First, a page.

If he's basing his "worldview" on the idea that if you're not a Christian you're a terrible person, he's going to be very disappointed when he meets some very kind people who are just not interested in church. -- But I guess, in fairness, I'll give him the point that they most often are not interested in eternal salvation.
So now the options are godless heathen or young earth creationist. And if you don't read the Bible (which, by the way, never says anything anywhere about 4004 BC) and think you know more about the age of the earth than, I don't know, anyone who has ever dedicated their entire life to scientific research, then I guess you are doing it wrong. So, six literal days it is, that's the only way to read it.
But it's time for me to move on.
The rest of the article is not much more than some strings of bible verses taken out of context to "prove" whatever he is saying. It's pretty bland stuff: man [sic] is made to worship God, plants and animals can't, don't worship them either, man [sic] is supposed to be holy, man [sic] is accountable to God. (I hope you're all seeing the pattern. If anyone could let me know what women are supposed to be doing at this point, I'd be pretty grateful.)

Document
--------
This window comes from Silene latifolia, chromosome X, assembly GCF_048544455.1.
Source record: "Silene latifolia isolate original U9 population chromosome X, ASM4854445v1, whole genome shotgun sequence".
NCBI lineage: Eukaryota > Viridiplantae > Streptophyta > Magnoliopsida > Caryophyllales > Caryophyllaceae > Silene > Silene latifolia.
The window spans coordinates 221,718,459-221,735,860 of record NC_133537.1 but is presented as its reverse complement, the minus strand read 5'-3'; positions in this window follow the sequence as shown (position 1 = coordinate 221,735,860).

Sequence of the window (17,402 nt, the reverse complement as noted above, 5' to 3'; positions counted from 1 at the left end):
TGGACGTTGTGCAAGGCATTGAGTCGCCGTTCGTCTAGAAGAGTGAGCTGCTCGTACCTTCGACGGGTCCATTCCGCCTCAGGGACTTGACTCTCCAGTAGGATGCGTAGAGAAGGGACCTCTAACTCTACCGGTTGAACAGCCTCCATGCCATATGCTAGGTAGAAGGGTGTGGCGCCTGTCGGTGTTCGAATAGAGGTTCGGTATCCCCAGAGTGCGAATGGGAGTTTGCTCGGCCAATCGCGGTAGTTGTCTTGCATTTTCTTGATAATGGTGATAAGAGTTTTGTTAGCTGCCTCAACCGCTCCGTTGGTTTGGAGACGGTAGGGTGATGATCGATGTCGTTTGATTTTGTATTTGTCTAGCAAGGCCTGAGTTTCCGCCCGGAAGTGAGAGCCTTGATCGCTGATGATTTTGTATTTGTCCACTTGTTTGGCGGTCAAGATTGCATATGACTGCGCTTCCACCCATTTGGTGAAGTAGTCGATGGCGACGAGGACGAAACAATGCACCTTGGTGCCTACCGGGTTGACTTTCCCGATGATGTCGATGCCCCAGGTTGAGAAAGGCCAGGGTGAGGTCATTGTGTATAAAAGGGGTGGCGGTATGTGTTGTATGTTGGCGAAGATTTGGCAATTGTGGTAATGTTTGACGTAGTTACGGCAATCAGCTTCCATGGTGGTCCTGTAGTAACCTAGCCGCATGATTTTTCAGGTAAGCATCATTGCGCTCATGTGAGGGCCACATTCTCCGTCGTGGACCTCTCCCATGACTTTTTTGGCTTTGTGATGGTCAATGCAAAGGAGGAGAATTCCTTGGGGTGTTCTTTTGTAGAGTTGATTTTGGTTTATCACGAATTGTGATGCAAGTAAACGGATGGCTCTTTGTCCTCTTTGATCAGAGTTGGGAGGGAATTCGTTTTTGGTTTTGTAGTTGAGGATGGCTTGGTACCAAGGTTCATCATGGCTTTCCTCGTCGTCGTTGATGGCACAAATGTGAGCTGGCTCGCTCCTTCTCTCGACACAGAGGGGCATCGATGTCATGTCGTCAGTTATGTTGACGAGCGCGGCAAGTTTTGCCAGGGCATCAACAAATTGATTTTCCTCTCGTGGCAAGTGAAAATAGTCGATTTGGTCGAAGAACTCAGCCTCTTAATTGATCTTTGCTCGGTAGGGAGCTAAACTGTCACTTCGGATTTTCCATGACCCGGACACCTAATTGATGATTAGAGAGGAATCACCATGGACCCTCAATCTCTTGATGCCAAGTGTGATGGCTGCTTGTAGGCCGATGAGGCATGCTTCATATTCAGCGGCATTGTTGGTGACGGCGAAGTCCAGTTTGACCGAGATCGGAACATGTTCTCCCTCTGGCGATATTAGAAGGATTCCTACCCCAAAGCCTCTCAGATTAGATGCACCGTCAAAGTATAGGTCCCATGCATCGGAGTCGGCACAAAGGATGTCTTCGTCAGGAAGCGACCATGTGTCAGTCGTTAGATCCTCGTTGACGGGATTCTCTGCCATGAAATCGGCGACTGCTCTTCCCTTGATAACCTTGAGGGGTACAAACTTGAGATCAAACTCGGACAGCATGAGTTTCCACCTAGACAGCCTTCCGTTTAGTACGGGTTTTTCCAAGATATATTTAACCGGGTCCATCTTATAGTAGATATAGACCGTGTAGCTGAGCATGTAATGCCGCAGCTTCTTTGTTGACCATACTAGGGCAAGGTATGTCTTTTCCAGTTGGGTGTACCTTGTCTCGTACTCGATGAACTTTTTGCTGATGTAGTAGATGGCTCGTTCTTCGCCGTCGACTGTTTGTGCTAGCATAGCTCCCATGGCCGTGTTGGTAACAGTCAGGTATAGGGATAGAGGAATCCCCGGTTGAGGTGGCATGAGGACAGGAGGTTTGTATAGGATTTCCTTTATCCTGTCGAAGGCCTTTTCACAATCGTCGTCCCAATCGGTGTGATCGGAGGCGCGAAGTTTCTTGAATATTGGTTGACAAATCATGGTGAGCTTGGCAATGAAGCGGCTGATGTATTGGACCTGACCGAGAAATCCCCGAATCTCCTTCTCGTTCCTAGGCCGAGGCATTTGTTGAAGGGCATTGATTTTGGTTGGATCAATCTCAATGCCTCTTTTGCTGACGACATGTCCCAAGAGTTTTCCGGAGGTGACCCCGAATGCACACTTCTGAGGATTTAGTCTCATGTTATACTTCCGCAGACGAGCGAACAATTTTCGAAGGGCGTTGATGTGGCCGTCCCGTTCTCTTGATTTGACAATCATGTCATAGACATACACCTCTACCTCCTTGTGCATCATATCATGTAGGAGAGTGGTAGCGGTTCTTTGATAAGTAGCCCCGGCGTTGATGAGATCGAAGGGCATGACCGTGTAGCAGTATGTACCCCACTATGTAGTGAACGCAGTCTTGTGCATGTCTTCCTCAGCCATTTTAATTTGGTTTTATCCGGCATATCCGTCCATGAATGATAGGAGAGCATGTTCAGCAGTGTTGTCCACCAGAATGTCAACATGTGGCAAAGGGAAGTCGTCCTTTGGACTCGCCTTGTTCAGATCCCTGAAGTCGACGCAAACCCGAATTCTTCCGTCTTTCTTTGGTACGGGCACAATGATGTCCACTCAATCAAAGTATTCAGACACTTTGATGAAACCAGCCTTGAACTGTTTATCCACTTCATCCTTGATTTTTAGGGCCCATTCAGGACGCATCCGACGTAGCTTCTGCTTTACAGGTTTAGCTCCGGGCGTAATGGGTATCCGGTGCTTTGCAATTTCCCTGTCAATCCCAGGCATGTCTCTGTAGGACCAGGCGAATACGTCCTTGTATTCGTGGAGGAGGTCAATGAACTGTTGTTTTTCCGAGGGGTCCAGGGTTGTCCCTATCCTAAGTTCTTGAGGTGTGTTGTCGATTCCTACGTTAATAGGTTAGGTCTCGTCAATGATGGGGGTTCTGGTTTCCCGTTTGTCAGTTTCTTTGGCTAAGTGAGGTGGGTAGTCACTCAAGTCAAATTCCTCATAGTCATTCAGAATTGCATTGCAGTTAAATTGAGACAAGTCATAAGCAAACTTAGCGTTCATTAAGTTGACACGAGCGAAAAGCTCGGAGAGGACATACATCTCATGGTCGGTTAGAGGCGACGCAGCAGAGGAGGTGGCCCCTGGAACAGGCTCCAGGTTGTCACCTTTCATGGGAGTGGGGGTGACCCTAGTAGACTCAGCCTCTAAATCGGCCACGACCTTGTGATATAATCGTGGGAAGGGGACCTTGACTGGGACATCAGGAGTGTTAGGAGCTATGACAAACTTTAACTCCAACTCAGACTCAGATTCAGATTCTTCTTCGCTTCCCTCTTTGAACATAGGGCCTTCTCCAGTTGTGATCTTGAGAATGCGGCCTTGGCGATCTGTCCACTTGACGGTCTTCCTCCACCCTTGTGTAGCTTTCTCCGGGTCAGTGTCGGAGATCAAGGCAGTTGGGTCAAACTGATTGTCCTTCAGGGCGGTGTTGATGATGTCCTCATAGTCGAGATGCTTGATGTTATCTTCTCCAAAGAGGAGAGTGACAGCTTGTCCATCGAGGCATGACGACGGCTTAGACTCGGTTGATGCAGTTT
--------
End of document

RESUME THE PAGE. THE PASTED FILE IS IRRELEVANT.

God is forever, unchanging, made the world from nothing-- using words and in six days. Man [sic] is made to glorify God. We've all sinned, etc. Thanks to Adam and Eve we can all look forward to a lake of fire... But Jesus came to save us (now we are all called simply, sinners-- at least it's gender neutral?) if we believe in his death and resurrection.
The author then goes back to creation to mention again that all people are made in the image of God, which means reason enough to submit to God. Thus, there is right and wrong (interesting move, his prooftext for that is the 10 commandments. No thoughts, it's just interesting.). So man [sic] is not a "higher animal" and also genocide is wrong.